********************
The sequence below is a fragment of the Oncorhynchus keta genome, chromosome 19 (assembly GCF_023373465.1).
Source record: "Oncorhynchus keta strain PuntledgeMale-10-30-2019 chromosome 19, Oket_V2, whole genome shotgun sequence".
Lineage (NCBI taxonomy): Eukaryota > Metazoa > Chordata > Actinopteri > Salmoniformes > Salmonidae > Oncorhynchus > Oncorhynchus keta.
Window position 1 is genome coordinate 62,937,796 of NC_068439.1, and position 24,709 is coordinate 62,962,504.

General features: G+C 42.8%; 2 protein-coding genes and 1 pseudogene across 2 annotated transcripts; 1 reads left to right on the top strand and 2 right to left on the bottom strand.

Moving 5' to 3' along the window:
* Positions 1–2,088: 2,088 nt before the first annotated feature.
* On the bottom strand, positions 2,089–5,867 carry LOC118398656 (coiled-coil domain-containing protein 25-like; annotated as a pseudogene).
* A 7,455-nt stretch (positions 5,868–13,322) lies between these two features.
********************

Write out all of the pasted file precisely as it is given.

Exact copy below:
The sequence below is a fragment of the Oncorhynchus keta genome, chromosome 19 (assembly GCF_023373465.1).
Source record: "Oncorhynchus keta strain PuntledgeMale-10-30-2019 chromosome 19, Oket_V2, whole genome shotgun sequence".
Lineage (NCBI taxonomy): Eukaryota > Metazoa > Chordata > Actinopteri > Salmoniformes > Salmonidae > Oncorhynchus > Oncorhynchus keta.
Window position 1 is genome coordinate 62,937,796 of NC_068439.1, and position 24,709 is coordinate 62,962,504.

General features: G+C 42.8%; 2 protein-coding genes and 1 pseudogene across 2 annotated transcripts; 1 reads left to right on the top strand and 2 right to left on the bottom strand.

Moving 5' to 3' along the window:
* Positions 1–2,088: 2,088 nt before the first annotated feature.
* On the bottom strand, positions 2,089–5,867 carry LOC118398656 (coiled-coil domain-containing protein 25-like; annotated as a pseudogene).
* A 7,455-nt stretch (positions 5,868–13,322) lies between these two features.